Sorry, Branford: Onofrio’s Stays Here, & Grows
by Allan Appel | Dec 20, 2013 9:10 am
Posted to: Business/ Economic Development, The Annex
The good smells combined with good vibes at Onofrio’s Fresh Cut and Onofrio’s Ultimate Foods as the Onofrio family celebrated its purchase, with the city’s technical assistance, of two buildings it had previously rented on a sprawling industrial site. Branford tried to steal the company—and lost out.
The “Wing It” sauce was bubbling sweetly inside a 1,000-gallon tank in the production kitchen. The aroma wafting out of the building at Wheeler Street and Forbes Avenue made the port district smell like a Sunday picnic.
The move enables the 80-year-old family business not only to stay in town, but also to add 25 percent more workers to its current 100-employee staff.
It almost didn’t happen.
The family business has been cutting bologna, brewing and bottling hundreds of sauces and marinades, and providing fresh-cut meats and produce for 80 years in New Haven. It was on the verge of leaving town for lack of space to expand into.
The family sought to purchase the buildings it rented from Laydon Enterprises at 192-222 Forbes Ave./35 Wheeler St., but encountered trouble with the paperwork and the environmental clean-up required.
So the Onofrios—whose paterfamilias Angelo began with a small operation at Ferry and Peck streets in Fair Haven and then established a market for 50 years on Lombard and Fillmore—was year on the verge of signing a lease for a building in an industrial park in Branford instead.
Enter New Haven city Economic Development Officer Helen Rosenberg and others of her department’s staffers.
“There were uncountable obstacles. The city gave us directions how to do the clean-up [and to file the paperwork,” said Richard Onofrio (pictured), the vice president and founder Angelo’s grandson. Onofrio demonstrated how he had sliced off the top of his thumb as a 14-year-old working with his grandfather at the market on Lombard Street.
“This is a story to celebrate business, that we make things and process things here in New Haven,” said outgoing city Economic Development Director Kelly Murphy.
“The absolute priority is to retain our existing businesses. These are [often] older in industrial districts; their businesses evolve over time,” said the department’s deputy director, Mike Piscitelli.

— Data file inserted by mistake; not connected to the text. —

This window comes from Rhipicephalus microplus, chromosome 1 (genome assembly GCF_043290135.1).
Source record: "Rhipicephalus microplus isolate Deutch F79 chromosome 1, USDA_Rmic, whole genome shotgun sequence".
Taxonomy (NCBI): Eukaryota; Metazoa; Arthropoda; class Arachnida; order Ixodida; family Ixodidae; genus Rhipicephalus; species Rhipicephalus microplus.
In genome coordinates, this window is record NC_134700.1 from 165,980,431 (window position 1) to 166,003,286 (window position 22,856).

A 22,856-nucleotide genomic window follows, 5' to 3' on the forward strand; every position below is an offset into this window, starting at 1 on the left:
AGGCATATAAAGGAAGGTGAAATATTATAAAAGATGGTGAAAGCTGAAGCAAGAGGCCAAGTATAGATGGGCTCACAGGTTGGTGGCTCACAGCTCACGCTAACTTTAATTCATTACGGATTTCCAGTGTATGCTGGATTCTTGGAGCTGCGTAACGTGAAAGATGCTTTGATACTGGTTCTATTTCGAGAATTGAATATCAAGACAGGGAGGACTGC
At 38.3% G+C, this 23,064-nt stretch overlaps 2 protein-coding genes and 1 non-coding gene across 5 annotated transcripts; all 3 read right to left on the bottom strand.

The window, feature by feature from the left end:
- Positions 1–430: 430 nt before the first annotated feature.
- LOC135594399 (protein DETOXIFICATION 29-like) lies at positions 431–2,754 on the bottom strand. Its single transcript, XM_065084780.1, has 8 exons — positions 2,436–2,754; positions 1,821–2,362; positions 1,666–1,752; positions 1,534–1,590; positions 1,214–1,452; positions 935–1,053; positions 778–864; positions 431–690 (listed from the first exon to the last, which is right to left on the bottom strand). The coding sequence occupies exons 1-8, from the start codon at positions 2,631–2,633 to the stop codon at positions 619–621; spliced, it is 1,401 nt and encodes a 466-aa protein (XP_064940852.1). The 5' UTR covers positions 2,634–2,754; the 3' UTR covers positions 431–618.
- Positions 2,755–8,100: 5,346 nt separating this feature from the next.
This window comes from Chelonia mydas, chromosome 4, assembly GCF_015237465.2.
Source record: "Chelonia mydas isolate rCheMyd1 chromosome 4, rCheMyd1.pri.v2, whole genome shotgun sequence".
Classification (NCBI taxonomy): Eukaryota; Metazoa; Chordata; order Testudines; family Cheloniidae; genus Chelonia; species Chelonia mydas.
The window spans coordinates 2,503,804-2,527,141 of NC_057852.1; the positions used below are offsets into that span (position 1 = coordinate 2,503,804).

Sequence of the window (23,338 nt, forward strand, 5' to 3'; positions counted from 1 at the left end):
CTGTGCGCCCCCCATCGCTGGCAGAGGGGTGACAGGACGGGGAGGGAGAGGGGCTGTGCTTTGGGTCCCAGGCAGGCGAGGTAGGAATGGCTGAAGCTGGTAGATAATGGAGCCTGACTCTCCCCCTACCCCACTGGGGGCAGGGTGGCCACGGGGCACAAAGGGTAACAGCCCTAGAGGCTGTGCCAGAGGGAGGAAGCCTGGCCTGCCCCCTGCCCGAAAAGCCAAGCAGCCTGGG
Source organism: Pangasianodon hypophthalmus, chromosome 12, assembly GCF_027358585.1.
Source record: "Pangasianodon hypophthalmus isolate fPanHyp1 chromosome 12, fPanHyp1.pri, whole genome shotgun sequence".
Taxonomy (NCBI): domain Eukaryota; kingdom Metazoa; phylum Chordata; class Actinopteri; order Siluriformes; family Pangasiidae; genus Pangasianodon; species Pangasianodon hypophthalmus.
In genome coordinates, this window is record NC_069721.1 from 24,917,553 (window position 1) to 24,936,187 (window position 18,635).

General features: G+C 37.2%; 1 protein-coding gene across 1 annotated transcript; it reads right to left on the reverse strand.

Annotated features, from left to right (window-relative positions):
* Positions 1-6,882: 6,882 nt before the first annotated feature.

Surrounded by three generations of his family, many of whom are in the business, Richard Onofrio said, “I want all our employees to sleep easy tonight. We’re going to stay.”
Onofrio said the purchase will enable the company to add 25 percent more staff over the next year. The purchase also gives the company retail outlets directly on Forbes Avenue.
On With Your Hair Nets
During a brief tour of the production facility, Onofrio said he is triply certified to produce products that are kosher, organic, and have the blessing of the FDA.
This day, the crew had arrived at 6 a.m. to start the brewing and were now bottling “Wing It” in large quantities. Thursday was producing between 1200 to 1400 cases of Wing It, a barbecue-style teriyaki confection for a company in Boston.
It’s one of more than 400 sauces that Onofrio’s Ultimate Foods produces. The sister company, Onofrio’s Fresh Cut, produces table or “case-ready” vegetables and meats for markets.
“You give us the recipe and the dream, and we bring it to life. We upscale to size, we produce it, we bottle and cap it, date it, label it, and deliver,” said Richard Onofrio.
Their range is any customer within a three-hour’s drive from New Haven, he said.
The family business used to make their own Onofrio-labeled sauce products, and then use the leftover portion to bottle other customers’ labeled brands.
Their first big break was mixing and bottling for Stew Leonard’s, recalled Richard’s uncle, Jimmy. They no longer produce an Onofrio brand because that might be competition for a clientele of recipe-mixers who now number in the hundreds, said Richard.
Jimmy Onofrio said that when he was working at his father Angelo’s market, which was then called DeFeo and Onofrio, he could not have dreamed that his offspring would be presiding over industrial kitchens with tanks capable of holding 1,000, 500, 250-gallons of aromatic sauces.
“And it’s all word of mouth,” he added. Literally, it’s a business without a sales staff that gets customers from other customers.
“You give us an idea and we put it in the bottle. We do something different,” said Richard Onofrio. “We invite you here, you put on a hair net, a white coat, and you taste it [the product you want created] all the way.”
The fourth generation is at it as well.
After he climbed down from the 1,000-gallon tank of bubbling Wing It, 30-year-old Angelo Onofrio, who manages the production kitchen, said of his four great-grandfathers that three are named Angelo.
“I’m proud of the family business. I have a seven-year-old daughter who’s dropped off here after school. She says, ‘Daddy, can I work here?’”
Since the Onofrios purchased the new buildings, they have also already attracted another business, MGM Carting and Recycling Corporation, to rent space from them and to move in from out of town.
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